France says UK CANNOT return migrant canoes

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France says UK CANNOT return migrant canoes as 2,000 potential refugees gather across the Channel, preparing for the deadly crossing

  • UK officials extremely frustrated with inability to intercept migrants at sea
  • Authorities admit surge in arrivals will continue for the rest of the year
  • UK has been hampered by French court ruling banning the use of drones










Britain has made a dramatic offer to pick up and bring back migrant boats in the Channel that resist French intervention, it emerged last night that around 2,000 migrants had gathered through the Channel.

The UK offer – following growing exasperation over the Channel crisis – was rejected by France.

Amid a record number of crossings, it is understood that UK officials have been extremely frustrated with the inability to intercept migrants at sea and return them.

Privately, UK authorities admit that the increase in arrivals will continue for the rest of the year as they have no “silver bullet” to solve the problem.

The number of migrants in northern France is now believed to have roughly doubled since March, with more than 9,000 already arriving in Britain so far in 2021, The temperature reports. About 8,000 people were prevented from crossing.

Organized gangs are now dependent to some extent on small boats due to reduced ferry crossings amid the Covid pandemic.

The UK began sending high-tech equipment, supposedly to include drones, to France earlier this year in a bid to boost aerial surveillance of its coastline.

France has intercepted 8,000 migrants leaving its coasts and recovered 500 boats this year, as well as returned 2,700 <a class=asylum seekers at sea” class=”blkBorder img-share” style=”max-width:100%” />

France has intercepted 8,000 migrants leaving its coasts and recovered 500 boats this year, as well as returned 2,700 asylum seekers at sea

Home Secretary Priti Patel last week agreed to pay France £ 54million for additional policing and the use of drones in a controversial deal. But yesterday it emerged the UK was hampered by a French court ruling that banned the use of drones by its police due to privacy concerns.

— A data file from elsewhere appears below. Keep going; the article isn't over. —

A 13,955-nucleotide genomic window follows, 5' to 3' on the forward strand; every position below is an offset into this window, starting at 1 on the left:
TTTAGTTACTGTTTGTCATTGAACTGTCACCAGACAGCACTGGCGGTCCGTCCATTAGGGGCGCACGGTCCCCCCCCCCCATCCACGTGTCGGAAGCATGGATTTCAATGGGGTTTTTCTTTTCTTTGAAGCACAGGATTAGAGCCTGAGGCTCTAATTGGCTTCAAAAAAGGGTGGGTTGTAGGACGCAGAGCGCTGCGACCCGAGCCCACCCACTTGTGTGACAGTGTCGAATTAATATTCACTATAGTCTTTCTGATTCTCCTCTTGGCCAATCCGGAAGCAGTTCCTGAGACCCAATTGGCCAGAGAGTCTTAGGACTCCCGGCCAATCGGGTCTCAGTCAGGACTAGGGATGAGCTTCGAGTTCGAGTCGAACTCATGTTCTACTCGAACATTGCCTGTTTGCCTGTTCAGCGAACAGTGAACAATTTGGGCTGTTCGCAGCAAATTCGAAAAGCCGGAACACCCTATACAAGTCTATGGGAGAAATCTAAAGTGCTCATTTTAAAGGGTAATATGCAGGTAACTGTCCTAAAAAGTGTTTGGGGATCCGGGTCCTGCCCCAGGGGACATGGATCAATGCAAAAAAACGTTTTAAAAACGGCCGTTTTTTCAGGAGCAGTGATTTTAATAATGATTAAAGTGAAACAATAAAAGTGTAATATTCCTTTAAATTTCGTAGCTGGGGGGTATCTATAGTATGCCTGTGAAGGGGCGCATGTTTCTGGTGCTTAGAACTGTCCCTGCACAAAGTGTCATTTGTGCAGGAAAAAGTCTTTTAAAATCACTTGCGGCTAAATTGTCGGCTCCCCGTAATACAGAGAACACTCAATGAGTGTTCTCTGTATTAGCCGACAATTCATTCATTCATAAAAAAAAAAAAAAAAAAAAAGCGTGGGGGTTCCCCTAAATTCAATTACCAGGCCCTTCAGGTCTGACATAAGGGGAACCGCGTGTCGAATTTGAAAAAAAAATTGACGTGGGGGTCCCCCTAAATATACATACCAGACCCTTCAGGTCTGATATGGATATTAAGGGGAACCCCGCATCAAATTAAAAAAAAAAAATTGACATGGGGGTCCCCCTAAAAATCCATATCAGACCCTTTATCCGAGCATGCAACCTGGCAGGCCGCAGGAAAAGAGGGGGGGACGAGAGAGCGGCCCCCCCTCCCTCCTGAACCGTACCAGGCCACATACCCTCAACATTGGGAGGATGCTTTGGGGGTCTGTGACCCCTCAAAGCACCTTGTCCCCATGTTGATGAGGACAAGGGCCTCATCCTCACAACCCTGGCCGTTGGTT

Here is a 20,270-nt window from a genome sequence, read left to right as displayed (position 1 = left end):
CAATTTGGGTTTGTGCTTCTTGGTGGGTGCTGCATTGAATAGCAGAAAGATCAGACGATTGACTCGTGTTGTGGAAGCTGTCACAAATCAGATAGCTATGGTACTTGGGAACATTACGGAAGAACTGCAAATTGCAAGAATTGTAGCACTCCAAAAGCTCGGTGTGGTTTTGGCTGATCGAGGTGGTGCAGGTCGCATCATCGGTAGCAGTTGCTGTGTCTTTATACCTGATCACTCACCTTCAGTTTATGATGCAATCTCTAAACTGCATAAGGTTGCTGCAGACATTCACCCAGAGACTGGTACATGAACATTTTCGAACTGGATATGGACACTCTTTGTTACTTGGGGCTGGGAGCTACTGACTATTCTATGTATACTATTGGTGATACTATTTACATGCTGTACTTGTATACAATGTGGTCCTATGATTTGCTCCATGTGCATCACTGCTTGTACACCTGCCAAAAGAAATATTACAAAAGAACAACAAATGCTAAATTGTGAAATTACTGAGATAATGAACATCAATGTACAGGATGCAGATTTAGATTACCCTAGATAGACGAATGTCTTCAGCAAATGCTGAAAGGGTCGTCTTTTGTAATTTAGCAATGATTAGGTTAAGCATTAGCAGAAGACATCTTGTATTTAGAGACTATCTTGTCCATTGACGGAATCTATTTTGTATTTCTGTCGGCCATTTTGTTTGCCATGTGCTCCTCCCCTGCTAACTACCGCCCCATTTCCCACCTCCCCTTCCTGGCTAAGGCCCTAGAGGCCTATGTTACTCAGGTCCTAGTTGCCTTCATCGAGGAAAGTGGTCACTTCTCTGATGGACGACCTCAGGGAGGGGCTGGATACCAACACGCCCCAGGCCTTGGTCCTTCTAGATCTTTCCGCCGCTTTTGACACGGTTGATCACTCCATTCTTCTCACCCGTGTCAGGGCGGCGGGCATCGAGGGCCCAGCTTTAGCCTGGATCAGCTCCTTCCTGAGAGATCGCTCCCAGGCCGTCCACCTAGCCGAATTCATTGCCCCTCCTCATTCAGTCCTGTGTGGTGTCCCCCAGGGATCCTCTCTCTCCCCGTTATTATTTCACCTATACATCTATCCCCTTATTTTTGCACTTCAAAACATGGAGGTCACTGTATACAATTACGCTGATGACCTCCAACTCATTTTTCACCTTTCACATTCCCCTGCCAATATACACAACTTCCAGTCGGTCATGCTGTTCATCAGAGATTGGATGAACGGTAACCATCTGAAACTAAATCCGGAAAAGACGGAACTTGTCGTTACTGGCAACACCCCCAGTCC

This came as 378 other migrants made the 21-mile crossing on Sunday, bringing the total number of arrivals this year to more than 9,000.

Sources said tackling the wave has been complicated as most migrants now try to resist the intervention in French waters, sometimes threatening violence. According to its interpretation of maritime law, France asserts that it can then intervene only if there is an immediate danger to life.

Thus, in cases where migrants threaten violence or resist, French patrols are instead obliged to monitor the boats until British customs officials take over.

In an attempt to resolve the issue, British sources said yesterday that the country’s warships had been offered to intercept these ships before returning them to French waters.

But the measure was ruled out by Paris because of the political difficulty for a “proud sovereign nation” to allow Britain to return migrants to its shores.

This despite reports in June that ships from British border forces were entering French waters to pick up migrants to be brought to Britain.

Despite continued frustrations over cooperation with Paris, senior Home Office officials say it is “ludicrous” to accuse French authorities of escorting boats in British waters.

They pointed out that France has intercepted 8,000 migrants leaving its shores and picked up 500 boats this year, as well as 2,700 asylum seekers sent back to sea.

British sources said yesterday that the country's warships had been offered to intercept these ships before returning them to French waters.

British sources said yesterday that the country’s warships had been offered to intercept these ships before returning them to French waters.

Sources said tackling the wave has been complicated as most migrants now try to resist the intervention in French waters

Sources said tackling the wave has been complicated as most migrants now try to resist the intervention in French waters

But, while accepting that the French police have improved considerably, British officials say their intelligence gathering to detect smugglers is still ineffective.

The UK began sending high-tech equipment, believed to be drones, to France earlier this year in a bid to boost aerial surveillance of its coastline.

The £ 54million funding deal Priti Patel struck last week also included the supply of more aerial surveillance technology to France.

But with the Home Secretary under pressure to reduce level crossings, the deployment was hampered by a decision by France’s privacy watchdog, CNIL, earlier this year that use drones by the police is illegal.

French authorities are now trying to introduce laws that will allow the forces to use drones, but it will not be in time to prevent the increase in Channel crossings during the summer months.

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